报告人：Dr. Dale Nagle, Professor
Dr. Nagle earned his Ph.D. in Pharmacy in 1994 with William H. Gerwick at the Oregon State University College of Pharmacy. His graduate research detailed the chemistry and biosynthesis of marine oxylipins and cyanobacterial antitumor agents. He conducted postdoctoral research with Valerie J. Paul at the University of Guam Marine Laboratory and with Steven L. McKnight in the Department of Biochemistry at the
Dr. Nagle has co-authored nearly 90 peer-reviewed publications, including eight book chapters. His book chapter on “Mechanism-Based Screening for Cancer Therapeutics” in the Handbook of Marine Natural Products has been integrated into a number of graduate programs. He has made dozens of invited professional presentations and delivered eight plenary lectures at major international scientific conferences in
报告人：Dr. C. Benjamin Naman
Dr. Naman received his Ph.D. in Pharmaceutical Sciences from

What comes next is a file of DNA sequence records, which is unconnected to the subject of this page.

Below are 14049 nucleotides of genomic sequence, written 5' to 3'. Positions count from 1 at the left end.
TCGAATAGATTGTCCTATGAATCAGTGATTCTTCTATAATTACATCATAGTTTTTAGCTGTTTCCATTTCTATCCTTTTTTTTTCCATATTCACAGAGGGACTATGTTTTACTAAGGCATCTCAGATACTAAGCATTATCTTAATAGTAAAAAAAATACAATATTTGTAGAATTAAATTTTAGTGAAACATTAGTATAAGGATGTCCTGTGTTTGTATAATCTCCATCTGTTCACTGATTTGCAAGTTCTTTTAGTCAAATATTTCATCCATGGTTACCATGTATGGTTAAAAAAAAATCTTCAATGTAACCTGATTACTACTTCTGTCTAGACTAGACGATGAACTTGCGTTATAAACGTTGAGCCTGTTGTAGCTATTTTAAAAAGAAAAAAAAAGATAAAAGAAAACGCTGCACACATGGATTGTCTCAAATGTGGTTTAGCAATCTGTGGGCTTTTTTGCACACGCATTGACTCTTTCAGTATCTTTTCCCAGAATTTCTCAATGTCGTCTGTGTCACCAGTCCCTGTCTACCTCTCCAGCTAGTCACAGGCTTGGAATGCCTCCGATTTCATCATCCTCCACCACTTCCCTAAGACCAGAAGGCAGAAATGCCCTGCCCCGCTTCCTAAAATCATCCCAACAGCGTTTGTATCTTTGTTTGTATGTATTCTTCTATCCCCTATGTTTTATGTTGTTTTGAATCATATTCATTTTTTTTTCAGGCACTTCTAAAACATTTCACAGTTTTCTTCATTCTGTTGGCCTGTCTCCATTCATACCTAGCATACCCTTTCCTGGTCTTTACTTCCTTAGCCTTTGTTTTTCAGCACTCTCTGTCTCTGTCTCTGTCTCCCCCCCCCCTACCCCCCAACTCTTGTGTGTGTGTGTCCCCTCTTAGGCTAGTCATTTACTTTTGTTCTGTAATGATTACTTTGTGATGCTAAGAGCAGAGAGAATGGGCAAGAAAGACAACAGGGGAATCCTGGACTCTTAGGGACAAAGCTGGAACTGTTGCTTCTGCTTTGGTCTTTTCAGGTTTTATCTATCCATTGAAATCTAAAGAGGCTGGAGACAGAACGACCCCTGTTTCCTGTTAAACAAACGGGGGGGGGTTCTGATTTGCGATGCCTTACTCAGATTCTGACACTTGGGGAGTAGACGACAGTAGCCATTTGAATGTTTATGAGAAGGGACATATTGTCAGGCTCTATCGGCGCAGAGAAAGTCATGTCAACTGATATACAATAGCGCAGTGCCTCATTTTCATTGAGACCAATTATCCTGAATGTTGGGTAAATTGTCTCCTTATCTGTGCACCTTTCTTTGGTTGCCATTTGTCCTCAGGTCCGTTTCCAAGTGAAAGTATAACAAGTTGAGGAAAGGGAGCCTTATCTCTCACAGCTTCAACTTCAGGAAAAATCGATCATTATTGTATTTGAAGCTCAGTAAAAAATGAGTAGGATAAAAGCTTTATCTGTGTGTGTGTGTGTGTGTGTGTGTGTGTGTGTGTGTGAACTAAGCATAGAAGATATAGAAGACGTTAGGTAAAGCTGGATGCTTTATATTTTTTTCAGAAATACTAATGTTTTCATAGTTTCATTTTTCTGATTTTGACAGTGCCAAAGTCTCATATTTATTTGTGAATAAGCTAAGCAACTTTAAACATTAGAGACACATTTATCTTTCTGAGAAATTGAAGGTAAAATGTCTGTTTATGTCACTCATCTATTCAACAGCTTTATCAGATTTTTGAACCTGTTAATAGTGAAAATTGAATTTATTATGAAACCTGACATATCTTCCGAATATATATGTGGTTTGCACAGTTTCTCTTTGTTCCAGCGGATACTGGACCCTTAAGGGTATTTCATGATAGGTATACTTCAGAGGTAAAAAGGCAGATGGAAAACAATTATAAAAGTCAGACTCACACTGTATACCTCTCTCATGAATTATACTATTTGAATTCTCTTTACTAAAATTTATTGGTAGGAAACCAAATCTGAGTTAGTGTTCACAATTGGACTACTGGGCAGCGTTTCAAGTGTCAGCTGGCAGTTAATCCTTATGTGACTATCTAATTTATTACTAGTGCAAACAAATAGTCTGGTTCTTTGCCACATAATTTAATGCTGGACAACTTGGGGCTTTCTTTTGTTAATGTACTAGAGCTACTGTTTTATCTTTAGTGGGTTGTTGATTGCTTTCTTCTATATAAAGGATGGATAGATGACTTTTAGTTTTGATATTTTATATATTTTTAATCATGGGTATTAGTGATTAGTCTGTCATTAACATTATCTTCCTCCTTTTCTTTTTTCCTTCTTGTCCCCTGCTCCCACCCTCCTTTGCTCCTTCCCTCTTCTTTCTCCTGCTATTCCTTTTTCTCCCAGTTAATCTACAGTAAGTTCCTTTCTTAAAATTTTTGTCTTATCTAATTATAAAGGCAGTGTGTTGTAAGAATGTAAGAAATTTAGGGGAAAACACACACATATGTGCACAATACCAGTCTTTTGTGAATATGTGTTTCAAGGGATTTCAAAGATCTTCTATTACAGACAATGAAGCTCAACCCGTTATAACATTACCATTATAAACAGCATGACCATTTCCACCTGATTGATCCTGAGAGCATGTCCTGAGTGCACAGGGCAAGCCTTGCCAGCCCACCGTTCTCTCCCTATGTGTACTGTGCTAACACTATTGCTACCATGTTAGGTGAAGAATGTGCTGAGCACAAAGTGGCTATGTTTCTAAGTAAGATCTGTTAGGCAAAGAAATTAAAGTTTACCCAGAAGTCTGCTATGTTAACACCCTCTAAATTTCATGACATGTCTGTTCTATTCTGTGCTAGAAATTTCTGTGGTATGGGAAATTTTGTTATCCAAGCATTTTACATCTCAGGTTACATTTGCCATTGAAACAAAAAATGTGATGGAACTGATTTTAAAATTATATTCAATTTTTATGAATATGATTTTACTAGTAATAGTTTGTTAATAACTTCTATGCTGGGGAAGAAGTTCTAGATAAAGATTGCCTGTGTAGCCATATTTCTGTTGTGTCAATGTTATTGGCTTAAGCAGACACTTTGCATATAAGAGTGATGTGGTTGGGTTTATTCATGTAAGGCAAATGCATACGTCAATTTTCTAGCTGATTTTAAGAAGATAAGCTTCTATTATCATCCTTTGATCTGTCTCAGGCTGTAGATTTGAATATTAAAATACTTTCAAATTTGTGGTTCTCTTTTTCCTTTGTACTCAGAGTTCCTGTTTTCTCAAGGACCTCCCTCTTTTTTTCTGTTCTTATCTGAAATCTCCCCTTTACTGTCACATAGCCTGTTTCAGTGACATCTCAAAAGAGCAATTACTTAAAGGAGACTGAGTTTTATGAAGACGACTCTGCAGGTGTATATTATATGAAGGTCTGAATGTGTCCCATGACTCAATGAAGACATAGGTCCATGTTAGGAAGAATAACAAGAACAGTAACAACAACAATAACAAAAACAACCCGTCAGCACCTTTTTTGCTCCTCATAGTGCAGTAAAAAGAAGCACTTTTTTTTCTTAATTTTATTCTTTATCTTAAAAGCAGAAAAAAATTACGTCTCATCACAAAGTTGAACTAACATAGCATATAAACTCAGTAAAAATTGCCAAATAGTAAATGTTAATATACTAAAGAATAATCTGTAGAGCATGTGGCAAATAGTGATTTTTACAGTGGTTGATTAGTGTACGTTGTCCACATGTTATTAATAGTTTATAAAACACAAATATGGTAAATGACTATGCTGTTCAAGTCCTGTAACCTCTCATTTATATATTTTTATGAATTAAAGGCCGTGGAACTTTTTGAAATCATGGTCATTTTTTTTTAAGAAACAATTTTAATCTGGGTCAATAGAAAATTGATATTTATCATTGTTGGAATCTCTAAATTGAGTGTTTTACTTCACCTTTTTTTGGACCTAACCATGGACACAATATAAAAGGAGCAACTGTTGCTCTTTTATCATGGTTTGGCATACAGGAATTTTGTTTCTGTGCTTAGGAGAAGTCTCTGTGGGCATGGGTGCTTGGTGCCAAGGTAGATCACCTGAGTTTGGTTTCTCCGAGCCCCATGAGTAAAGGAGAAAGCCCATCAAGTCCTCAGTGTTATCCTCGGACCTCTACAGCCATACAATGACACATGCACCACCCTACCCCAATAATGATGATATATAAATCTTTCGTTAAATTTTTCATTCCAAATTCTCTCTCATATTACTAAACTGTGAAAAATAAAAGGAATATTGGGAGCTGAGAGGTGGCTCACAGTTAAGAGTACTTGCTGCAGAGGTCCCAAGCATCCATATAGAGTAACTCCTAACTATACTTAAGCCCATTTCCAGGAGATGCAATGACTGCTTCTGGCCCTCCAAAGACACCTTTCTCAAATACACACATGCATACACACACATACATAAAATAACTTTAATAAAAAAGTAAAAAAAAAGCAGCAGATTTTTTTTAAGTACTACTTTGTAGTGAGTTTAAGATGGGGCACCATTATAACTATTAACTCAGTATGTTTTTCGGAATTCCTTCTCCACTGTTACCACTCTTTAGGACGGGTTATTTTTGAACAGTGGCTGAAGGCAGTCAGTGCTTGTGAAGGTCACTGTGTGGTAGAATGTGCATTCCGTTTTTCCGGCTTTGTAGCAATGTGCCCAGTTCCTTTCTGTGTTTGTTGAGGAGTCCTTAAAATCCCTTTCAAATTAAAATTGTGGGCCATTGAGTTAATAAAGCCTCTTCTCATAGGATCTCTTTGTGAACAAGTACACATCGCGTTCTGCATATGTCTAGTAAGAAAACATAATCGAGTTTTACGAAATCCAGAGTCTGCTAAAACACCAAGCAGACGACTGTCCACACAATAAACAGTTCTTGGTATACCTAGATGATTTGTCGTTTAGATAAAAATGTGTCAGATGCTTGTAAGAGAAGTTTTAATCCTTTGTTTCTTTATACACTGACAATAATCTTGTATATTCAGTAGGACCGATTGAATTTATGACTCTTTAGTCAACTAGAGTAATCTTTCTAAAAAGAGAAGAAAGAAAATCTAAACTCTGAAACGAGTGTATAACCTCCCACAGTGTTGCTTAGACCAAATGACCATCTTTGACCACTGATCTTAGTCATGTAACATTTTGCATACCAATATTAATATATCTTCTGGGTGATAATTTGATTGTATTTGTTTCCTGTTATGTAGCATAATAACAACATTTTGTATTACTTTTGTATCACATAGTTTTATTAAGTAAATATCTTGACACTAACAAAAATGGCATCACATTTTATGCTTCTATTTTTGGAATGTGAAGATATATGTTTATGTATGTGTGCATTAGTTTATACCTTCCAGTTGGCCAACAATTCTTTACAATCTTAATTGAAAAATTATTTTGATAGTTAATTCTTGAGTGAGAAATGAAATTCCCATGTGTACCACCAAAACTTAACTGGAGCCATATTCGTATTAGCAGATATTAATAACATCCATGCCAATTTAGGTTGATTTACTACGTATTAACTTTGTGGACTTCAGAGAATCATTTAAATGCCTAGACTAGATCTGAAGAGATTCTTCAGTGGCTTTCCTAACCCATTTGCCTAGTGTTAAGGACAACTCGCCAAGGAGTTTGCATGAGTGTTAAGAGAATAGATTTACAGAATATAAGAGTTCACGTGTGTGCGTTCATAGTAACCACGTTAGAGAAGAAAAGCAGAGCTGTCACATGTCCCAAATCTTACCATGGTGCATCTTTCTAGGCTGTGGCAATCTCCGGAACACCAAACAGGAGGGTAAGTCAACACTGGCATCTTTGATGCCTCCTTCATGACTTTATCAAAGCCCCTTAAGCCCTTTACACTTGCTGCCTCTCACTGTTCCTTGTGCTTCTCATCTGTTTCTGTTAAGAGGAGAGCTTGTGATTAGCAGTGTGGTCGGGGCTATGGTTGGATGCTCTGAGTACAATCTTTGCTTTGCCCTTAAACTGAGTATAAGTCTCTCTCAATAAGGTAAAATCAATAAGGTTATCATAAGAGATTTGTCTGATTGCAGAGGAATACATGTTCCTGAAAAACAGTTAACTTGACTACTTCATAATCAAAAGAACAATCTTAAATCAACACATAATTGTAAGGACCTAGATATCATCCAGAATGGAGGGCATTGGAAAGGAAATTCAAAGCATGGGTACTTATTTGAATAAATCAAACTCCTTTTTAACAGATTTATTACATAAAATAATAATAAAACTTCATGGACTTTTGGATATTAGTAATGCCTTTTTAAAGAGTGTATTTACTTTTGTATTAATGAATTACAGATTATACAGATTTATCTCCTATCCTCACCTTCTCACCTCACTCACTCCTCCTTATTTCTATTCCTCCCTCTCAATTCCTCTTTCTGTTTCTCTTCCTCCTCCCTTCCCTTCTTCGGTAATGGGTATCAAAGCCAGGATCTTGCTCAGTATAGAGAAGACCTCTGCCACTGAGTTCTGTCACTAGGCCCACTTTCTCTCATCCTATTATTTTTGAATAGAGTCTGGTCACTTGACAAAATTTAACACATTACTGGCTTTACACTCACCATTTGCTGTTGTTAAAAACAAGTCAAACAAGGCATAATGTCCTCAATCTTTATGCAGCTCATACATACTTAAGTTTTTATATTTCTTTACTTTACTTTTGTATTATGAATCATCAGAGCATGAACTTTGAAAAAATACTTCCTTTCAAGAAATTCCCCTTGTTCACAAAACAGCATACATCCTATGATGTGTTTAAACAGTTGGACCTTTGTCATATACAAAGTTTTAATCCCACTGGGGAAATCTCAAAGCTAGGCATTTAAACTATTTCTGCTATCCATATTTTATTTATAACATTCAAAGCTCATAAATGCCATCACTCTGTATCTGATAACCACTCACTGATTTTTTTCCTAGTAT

For millennia, in the case of traditional medicines, and centuries for current Western medicine, natural products have played an important role in clinical pharmacy. With the increased development and availability of new chemical techniques and analytical instrumentation, one great challenge for many years was the linking of natural product chemistry to pharmacology. This was somewhat alleviated by the implementation of bioassay-guided isolation methods. In recent past, however, a new challenge has emerged: high rates of the re-discovery of known molecules. The identification of already reported compounds can truly benefit a research program in many ways, but it does negatively impact pharmaceutical research due to the strong desire for easier intellectual property (IP) protection of inventions. There is thus a great need for new methods to improve the rate of novel bioactive natural product isolation and discovery. In this presentation, it will be shown how the use of one such method, LC-MS/MS based molecular networking, has aided in the efficient discovery of new bioactive (cytotoxic or ion channel modulatory) natural products from an already pharmaceutically important genus of Marine Cyanobacteria, called Symploca.